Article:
Many cancer patients face hair loss as a side effect of certain cancer treatments. In the midst of a patient’s fight for survival, a patient’s mental state can be as important as their physical well-being. Unfortunately, hair loss can contribute to a patient’s feelings of depression, anxiety, and loss of control. Hair prostheses, such as wigs, can help a patient get through their treatment and recovery with dignity and comfort.

What Causes Hair Loss?

Radiation therapy concentrated on the head and certain chemotherapy drugs can cause hair loss, according to the Mayo Clinic. The strength of the chemotherapy dosage and the amount of time spent undergoing chemotherapy treatment also impacts hair loss.

Hair loss occurs between two to four weeks after treatment begins. Most of the time, hair loss that occurs due to cancer treatments is only temporary and should grow back within a few months after treatment stops. Some patients experience only a thinning of their hair while others lose their hair entirely. The rate of hair loss is also unpredictable.

The American Cancer Society suggests that cancer patients who will experience hair loss during chemo or radiation therapy may be more comfortable shaving their head before full hair loss occurs. This is to help avoid unpleasant experiences with hair loss in clumps or while sleeping at night, which can cause itchiness and discomfort.

Though hair may grow back between treatments, it is likely to fall out again while treatment continues. Some patients choose to wear a wig even after treatment is finished until they feel comfortable with their new hair growth. Ultimately, your personal preferences matter most when it comes to choosing when and how long you wear a wig.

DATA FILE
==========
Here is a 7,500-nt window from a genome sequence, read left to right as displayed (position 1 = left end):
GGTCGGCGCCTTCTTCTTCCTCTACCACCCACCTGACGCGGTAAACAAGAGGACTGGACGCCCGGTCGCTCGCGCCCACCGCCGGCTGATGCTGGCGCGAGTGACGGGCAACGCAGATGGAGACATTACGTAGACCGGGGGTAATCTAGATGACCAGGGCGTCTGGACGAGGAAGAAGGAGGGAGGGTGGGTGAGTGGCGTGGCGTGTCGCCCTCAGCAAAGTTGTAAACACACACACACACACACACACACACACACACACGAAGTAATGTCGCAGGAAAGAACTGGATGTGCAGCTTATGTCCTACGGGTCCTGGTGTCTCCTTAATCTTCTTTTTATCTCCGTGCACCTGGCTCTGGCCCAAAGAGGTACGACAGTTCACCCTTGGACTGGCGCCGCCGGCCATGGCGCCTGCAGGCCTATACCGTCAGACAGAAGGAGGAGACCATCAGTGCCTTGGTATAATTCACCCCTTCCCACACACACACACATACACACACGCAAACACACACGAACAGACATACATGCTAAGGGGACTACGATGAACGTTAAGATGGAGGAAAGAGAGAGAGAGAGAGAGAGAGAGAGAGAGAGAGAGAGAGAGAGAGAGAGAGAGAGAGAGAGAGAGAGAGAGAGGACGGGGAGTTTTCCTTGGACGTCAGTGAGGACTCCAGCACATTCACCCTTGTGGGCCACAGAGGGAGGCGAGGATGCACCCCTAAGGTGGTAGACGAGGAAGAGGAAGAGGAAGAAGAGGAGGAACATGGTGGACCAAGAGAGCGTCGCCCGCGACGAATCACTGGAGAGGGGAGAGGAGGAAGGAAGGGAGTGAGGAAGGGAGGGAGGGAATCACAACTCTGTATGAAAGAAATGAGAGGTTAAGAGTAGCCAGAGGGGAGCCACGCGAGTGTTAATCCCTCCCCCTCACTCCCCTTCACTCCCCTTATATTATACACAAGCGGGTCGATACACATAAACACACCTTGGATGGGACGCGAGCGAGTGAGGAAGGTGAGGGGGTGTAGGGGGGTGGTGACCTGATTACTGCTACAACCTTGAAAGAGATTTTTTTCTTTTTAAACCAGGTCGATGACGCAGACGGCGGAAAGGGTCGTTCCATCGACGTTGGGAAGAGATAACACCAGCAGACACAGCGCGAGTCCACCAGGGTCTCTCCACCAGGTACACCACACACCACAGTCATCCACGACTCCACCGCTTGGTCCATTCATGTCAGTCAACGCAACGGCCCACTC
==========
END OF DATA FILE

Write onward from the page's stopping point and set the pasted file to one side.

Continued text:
Preparing to Wear a Wig

If you know your cancer treatment is likely to cause hair loss and that you will want to wear a wig throughout the process, it’s important to prepare early. This will help you transition into wearing a wig with comfort and ease when you need it most.

Here are steps you can take to help you choose a wig that fits and looks natural:

  • Photograph the way you wear your hair naturally so you can choose a wig with a similar shape and style.
  • Take a clipping from your natural hair to help you match it with a wig color, then compare the swatch to the wig in outdoor or natural lighting.
  • Take measurements of the circumference of your head when your hair is wet or, if dry, lying flat and without any extra product like volumizing spray or mousse.
  • Choose a wig with an adjustable band to accommodate any changes in head circumference without hair.

Because some cancer treatments can leave your skin feeling sensitive, you may want to consider additional accessories like a wig grip band or liner. These can help keep your skin cooler and help you wear a wig comfortably.

Medicare Coverage for Wigs

Original Medicare Part A and Part B do not cover the costs of purchasing a wig, even when a doctor is able to prescribe it. Though wigs can be considered a prosthetic, they are not often deemed medically necessary items that treat a specific condition.

Medicare coverage through a Medicare Advantage plan, also known as Part C, may provide more options for some recipients. Medicare Advantage plans include the same Part A and Part B coverage as Original Medicare, but many offer additional benefits which can vary greatly by plan and location. If coverage for hair prostheses is not specifically outlined in a Medicare Advantage plan’s list of benefits, it’s unlikely to be covered. Check with your Medicare Advantage plan to confirm their range of benefits and your expected share of cost of a wig.

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